"These charges must be struck and dismissed," defense lawyer Emil Bove argued.

Bove suggested that Trump is a victim of a double standard compared to other presidents who allegedly retained sensitive information, directly mentioning the conduct of Presidents Bill Clinton, Ronald Reagan and Joe Biden.

Cannon responded to the defense's argument with skepticism -- at one point suggesting the defense motion was "premature" -- and peppered Bove with questions about definitions and hypotheticals of Trump's conduct.

"When does it become unauthorized?" Cannon asked.

"President Trump designated the records as personal when he took them out of the White House," Bove said.

"What is your definition of unauthorized?" Cannon later asked.

"Judge -- I don't have one, and that is why the statute is unconstitutionally vague applied to President Trump," Bove said.

Discussing unconstitutional vagueness, Cannon also said she was skeptical of dismissing Trump's classified documents case on that motion, describing the request as "quite an extraordinary step."

"It's warranted here," Bove said.

At one point, Cannon asked special counsel prosecutor Jay Bratt if any "high ranking official" including a president or vice president has been charged with mishandling classified documents.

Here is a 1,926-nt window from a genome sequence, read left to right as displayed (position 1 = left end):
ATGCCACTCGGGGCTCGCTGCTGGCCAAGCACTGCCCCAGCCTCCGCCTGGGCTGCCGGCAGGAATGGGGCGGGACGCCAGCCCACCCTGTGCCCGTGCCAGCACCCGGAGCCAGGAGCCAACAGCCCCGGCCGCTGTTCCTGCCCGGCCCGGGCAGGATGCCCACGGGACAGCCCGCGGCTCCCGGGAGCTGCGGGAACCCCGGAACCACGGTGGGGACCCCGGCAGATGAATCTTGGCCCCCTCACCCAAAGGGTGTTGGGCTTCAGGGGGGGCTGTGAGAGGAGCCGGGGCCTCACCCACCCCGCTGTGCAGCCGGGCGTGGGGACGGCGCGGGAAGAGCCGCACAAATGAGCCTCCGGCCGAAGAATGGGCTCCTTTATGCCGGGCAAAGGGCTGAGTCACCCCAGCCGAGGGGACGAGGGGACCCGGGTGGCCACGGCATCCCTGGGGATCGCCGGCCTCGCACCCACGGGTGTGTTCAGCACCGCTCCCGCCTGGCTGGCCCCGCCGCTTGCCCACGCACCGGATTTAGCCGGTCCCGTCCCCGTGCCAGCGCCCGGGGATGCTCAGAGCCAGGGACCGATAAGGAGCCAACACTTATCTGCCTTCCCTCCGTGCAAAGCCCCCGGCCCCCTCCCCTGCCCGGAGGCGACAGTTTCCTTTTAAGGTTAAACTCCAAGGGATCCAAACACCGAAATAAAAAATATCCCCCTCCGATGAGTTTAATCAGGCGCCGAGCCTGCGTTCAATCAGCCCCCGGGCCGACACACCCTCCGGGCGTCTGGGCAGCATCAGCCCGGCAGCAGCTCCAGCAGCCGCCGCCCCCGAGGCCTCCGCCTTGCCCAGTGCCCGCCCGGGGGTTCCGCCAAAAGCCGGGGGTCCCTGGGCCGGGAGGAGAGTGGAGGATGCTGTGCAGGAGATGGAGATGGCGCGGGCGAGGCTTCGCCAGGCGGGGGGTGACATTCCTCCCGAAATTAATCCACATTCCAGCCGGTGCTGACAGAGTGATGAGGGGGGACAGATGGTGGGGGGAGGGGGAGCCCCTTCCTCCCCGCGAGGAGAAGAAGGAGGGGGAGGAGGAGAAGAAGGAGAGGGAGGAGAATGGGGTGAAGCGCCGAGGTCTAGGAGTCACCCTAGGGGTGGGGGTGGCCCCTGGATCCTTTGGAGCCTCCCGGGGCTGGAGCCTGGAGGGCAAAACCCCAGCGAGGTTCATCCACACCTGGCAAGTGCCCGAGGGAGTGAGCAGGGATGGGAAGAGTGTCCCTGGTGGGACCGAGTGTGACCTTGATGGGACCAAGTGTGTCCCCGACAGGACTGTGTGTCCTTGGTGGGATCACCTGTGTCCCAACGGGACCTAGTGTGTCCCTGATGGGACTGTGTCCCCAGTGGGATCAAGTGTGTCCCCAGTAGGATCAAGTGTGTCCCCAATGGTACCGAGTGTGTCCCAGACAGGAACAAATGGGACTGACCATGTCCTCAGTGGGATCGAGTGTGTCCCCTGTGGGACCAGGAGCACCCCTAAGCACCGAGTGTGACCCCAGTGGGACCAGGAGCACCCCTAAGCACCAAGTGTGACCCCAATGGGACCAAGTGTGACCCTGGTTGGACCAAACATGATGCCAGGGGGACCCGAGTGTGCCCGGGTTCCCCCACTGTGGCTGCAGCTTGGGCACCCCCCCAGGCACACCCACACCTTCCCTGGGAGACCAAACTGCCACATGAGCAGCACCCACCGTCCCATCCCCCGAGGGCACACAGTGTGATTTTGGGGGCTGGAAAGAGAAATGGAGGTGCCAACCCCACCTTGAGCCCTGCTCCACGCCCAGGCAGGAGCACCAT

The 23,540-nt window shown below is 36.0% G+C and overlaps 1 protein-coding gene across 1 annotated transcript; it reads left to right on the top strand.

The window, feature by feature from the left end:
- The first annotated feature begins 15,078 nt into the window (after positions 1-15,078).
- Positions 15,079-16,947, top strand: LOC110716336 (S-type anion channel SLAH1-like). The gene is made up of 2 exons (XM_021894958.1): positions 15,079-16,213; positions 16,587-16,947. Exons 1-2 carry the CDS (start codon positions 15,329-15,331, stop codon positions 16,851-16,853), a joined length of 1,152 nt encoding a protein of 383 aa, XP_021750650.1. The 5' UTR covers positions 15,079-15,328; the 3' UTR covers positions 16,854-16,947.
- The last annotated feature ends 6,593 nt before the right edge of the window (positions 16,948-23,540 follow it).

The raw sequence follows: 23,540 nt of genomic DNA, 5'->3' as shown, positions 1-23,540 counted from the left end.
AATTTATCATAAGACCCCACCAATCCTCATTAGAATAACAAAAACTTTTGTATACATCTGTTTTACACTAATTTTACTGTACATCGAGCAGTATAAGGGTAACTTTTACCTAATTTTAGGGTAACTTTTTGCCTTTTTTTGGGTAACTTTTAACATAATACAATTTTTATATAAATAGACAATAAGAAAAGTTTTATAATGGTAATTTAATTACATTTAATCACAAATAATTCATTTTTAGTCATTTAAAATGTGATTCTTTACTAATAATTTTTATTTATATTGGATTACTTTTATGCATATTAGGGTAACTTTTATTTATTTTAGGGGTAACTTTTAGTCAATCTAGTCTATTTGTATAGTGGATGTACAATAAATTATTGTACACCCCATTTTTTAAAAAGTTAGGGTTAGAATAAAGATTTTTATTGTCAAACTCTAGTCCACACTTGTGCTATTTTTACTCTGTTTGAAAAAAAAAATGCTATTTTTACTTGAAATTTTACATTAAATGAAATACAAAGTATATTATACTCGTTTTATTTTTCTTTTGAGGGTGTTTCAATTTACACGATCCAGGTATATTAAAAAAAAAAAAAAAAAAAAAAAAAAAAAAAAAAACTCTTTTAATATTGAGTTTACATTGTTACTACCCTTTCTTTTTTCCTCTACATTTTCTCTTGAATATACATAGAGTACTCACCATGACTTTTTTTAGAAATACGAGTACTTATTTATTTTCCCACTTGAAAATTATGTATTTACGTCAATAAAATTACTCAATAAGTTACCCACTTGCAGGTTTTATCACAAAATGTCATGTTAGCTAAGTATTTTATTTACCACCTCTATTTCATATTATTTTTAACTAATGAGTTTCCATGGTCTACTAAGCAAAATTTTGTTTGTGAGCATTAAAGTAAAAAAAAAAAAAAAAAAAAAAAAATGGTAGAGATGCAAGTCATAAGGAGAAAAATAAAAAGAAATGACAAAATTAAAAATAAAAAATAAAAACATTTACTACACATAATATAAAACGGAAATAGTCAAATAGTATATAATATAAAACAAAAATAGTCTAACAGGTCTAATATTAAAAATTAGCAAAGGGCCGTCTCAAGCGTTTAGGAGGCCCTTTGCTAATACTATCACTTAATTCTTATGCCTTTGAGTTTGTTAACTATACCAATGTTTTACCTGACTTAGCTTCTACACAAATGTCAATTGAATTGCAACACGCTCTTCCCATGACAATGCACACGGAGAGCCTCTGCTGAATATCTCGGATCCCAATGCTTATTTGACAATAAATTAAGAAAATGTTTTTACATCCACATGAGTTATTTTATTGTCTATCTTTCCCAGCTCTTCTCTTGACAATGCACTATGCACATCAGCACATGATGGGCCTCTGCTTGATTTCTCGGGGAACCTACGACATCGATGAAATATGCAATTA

"There was never a situation remotely similar to this one," Bratt said.

Cannon also asked Bratt if he was familiar with cases where individuals who "no longer had clearances" were prosecuted.

"I have had a Q clearance for 15 years, I can view classified documents in a SCIF, I can't take, I can't take them home and leave them in my basement," Bratt said.

In his argument, Bratt argued the documents in question "were not created by Trump" and instead are documents that were provided to the former president in classified briefings.

Moving on to the Presidential Records Act, Cannon suggested that dismissing the indictment based on that motion would be "difficult to see."

Defense attorney Todd Blanche argued that Trump had the authority to designate his records as personal -- rather than presidential -- before he removed documents from the White House. According to Blanche, Trump's actions aligned with longstanding approach taken by past presidents.